Doepfer A-150-8 Octal Manual / Voltage Controlled Programmable Switches
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- Order number: 170316
- Depth: 61
The A-150-8 comes equipped with eight bi-directional switching channels, which can be controlled manually or via control voltages. Each channel features a main connector called O/I. It is wired with either socket I/O 1 or I/O 2, depending on the state of the switch. Thanks to the module’s bidirectional design, the musician can decide which connector(s) are used as input(s) and output(s). Several channels are linkable in master / slave configurations.
Each channel of the A-150-8 features a push-button and a CV input for controlling the built-in switch. Furthermore, there are three connectors per channel (O/I, I/O 1, I/O 2). Two basic types of usage can be distinguished:
- One signal is fed to the channel via the O/I socket. Depending on the switching state, signals are routed to either I/O 1 or I/O 2.
- Two signals are fed to the channel via the connectors I/O 1 and I/O 2. Depending on the switching state, one or the other signal is routed to the O/I socket.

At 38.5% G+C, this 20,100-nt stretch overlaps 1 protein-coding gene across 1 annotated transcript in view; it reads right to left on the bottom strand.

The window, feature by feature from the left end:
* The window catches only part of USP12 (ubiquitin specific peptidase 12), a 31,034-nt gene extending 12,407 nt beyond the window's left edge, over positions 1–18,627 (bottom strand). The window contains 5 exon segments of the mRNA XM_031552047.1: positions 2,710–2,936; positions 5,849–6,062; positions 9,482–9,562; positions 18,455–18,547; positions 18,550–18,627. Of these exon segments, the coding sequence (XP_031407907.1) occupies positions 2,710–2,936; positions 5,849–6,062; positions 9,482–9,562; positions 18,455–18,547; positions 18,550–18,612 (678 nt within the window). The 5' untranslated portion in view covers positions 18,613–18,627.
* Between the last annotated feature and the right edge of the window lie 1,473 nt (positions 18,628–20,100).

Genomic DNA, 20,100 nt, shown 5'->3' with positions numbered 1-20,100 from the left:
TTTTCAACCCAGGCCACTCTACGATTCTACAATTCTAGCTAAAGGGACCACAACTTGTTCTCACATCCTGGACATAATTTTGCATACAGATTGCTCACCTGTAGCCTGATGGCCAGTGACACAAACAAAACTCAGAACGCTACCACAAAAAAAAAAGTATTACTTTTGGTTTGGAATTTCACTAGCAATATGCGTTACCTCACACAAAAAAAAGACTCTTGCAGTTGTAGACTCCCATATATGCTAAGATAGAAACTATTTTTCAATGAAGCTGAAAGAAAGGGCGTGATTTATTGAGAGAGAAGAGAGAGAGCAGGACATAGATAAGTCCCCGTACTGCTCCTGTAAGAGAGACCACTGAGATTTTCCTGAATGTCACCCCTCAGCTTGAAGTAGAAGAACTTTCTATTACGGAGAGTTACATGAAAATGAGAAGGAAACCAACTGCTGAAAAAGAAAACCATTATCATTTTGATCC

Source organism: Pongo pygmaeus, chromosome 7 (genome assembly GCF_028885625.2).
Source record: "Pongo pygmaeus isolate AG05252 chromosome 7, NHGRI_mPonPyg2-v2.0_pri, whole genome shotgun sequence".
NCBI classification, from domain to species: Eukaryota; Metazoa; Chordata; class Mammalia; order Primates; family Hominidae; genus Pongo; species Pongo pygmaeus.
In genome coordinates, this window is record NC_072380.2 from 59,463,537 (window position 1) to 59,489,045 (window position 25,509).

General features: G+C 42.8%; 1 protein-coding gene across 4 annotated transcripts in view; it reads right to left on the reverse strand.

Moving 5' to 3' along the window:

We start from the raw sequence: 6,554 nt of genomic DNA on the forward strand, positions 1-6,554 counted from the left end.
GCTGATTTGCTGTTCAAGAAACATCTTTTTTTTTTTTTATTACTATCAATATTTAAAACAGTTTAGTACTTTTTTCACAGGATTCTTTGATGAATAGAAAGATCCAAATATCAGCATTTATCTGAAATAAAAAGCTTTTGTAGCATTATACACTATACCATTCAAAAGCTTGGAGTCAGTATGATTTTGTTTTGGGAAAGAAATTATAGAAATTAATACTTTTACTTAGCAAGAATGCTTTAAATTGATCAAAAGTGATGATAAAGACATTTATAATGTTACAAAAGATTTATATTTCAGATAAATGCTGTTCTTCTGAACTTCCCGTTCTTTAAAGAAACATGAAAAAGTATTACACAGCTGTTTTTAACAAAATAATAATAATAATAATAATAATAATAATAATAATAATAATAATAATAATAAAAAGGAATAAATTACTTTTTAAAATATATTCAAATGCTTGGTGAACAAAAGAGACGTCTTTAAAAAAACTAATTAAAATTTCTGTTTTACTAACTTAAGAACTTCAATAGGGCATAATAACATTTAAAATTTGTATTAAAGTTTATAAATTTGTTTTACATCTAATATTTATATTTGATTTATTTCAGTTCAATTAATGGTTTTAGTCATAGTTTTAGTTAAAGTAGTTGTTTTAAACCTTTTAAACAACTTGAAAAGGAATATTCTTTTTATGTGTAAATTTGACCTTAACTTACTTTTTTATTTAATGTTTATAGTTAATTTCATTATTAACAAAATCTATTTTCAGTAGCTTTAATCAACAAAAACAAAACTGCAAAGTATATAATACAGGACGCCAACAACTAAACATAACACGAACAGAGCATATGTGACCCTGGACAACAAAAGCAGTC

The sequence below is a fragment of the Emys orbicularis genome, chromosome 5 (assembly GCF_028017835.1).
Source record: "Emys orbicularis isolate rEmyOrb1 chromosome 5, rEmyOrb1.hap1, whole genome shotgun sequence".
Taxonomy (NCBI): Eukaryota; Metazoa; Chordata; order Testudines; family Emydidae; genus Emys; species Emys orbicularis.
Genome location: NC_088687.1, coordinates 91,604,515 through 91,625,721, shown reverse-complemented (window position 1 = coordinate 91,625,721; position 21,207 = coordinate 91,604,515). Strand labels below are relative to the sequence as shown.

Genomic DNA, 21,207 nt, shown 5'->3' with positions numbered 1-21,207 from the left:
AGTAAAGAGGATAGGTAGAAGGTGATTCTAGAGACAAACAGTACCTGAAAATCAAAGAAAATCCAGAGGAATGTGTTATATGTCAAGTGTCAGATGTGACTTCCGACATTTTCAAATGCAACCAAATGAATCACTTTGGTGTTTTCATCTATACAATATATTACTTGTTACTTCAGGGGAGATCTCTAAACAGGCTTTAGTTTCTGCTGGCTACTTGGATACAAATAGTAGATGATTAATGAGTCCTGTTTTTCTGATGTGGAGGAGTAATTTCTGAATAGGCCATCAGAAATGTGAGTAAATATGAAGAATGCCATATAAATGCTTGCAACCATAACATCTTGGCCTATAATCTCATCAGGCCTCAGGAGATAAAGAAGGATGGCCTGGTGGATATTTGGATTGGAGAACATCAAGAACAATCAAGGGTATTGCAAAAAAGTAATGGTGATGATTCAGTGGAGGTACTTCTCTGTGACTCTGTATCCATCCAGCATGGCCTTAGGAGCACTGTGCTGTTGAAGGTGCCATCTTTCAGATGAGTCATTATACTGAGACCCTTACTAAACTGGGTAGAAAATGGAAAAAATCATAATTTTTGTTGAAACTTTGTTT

Users can choose between two modes of operation:
Toggle mode: The state of the switch is changed by pressing the push-button or a rising edge at the CV input.
Level mode: The state of the switch is changed by the level of incoming control voltages (< +1.5 V = I/O 1; > +3.5 V = I/O 2). The push-button works differently in this mode as well: As long as the button is pressed, I/O 2 is used. If the button is not pressed, I/O 1 is used.)
Several channels can be linked via master / slave groups.
Please note: The O/I lines feature protection resistors. This can lead to small voltage drops, which in most cases can be neglected. Exception: Pitch control voltages for oscillators. If you experience any problems, please us an active multiple like the A-180-3 as a buffer circuit.
|Power consumption +12V:||40|
|Power consumption -12V:||5|
WIth a long trajectory building synths, MIDI keyboards and designing bespoke devices for music pioneers Kraftwerk, Dieter Doepfer decided to design his own modular synthesizer in 1995 based on existing electrical and mechanical specifications of lab equipment he used during his years at university. The official presentation of the system at 1996 Frankfurt Musikmesse caught everyone by surprise and created lots of interest. After Doepfer published the specifications on his website, many instrument designers and engineers saw the potential of the new Eurorack format. Doepfer continues expanding their catalog of over 200 modules (and counting), operating from their modest offices in the outskirts of Munich.